Nitro compounds, especially 5-nitrofuryl derivatives, have been documented to be of great value as antiparasitic drugs. Recently we have explored 5-nitro-2-furaldehyde derivatives to find new substances with fewer side effects than Nifurtimox [8-12]. We have also carried out three-dimensional quantitative structure-activity relationship (3-D QSAR) studies on the in vitro and in vivo antiparasitic activities against Trypanosoma cruzi to establish the mode of action for this kind of semicarbazone derivatives [13,14].

In general, the biological effects of nitroheterocyclic compounds, especially in T. cruzi, involve redox cycling of these compounds and oxygen radical production, two processes in which the nitroanion radicals play an essential role [15].

Previously, we reported studies on the antiprotozoal activities of 5-nitrofurfural and 5-nitrothiophene-2-carboxaldehyde derivatives, and we showed that these compounds generate nitro anion radicals, characterized by ESR spectroscopy [16-17].

We also reported studies on the 1,2,5-oxadiazole N-oxide family in order to determine their antitrypanosomal activities, tested in vitro against the epimastigote form of T. cruzi. Moreover, we have shown some ESR spectra that prove the facile electronation of the N-oxide moiety. Beside, these new structures were based on the conjunction of N-oxide systems and the semicarbazide moieties ("spermidine-mimetic") [18]. In addition, we recently reported the electrochemical studies and the evidence of microsomal production of free radicals for 1,2,5-Oxadiazole N-Oxide suggesting its potential antiprotozoal activity [19]. All N-oxide studied showed similar E1/2 to nifurtimox. Additionally, the side chains assessed in this work did not modify the E1/2, an aspect that might be important for the selectivity of these compounds towards trypanothione reductase. Stable free radicals generated using a microsomal system showed hyperfine coupling constants identical to those of the radicals obtained by electrochemical reduction. The ESR spectra also proved that the N-oxide group is protonated, as suggested by the reduction mechanism proposed from the cyclic voltammetric results.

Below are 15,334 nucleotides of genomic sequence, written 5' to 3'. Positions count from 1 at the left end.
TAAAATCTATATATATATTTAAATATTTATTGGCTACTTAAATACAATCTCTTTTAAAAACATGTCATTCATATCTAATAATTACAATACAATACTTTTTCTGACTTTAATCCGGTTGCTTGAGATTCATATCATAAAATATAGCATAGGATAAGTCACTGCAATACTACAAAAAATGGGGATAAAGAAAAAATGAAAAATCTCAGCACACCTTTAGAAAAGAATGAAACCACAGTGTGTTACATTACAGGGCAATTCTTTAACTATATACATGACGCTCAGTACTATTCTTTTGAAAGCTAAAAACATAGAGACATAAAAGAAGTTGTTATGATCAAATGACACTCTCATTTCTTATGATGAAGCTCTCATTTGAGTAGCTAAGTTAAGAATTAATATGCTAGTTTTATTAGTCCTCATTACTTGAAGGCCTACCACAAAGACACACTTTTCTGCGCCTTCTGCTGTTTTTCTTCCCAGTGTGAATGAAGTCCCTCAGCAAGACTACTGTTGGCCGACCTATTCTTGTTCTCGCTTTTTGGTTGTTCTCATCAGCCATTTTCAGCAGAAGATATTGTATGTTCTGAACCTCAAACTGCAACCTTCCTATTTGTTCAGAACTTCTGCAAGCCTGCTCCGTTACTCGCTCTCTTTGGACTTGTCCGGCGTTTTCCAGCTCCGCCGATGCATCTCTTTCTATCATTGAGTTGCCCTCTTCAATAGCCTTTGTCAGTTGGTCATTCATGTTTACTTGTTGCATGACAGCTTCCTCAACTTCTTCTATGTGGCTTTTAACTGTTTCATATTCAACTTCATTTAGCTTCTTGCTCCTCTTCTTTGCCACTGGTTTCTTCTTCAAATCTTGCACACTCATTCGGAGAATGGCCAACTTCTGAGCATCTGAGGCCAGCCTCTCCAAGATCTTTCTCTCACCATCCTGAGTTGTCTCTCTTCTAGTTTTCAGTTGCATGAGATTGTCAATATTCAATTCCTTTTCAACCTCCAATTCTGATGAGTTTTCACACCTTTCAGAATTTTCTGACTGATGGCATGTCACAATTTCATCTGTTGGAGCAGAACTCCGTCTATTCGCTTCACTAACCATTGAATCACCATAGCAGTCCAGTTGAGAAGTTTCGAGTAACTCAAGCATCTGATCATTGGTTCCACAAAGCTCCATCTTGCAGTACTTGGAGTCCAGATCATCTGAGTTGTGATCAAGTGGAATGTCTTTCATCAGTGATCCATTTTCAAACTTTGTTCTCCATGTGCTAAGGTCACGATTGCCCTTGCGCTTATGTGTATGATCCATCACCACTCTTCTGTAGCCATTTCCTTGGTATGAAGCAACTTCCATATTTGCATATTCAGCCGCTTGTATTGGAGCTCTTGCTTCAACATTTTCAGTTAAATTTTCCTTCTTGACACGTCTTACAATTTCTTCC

In the present study, we report the ESR and spin trapping results of two new potential antitrypanosomal drugs: 4-(n-butyl)-1-[(7-bromo-N1-oxidebenzo[1,2-c]1,2,5-oxadiazole-5-yl)methylidene]semicarbazide (N-oxide1) and 4-(n-butyl)-1-(5-nitrofurfurylidene)semicarbazide (Nitro2) (Figure 1). Both molecules have the same side chain but with different groups generating free radical species such as the nitro and N-oxide groups. In this paper we have characterized the free radical species generated by T. cruzi reduction that correlate with the percentage of growth inhibition of T. cruzi epimastigotes in order to suggest a possible mechanism.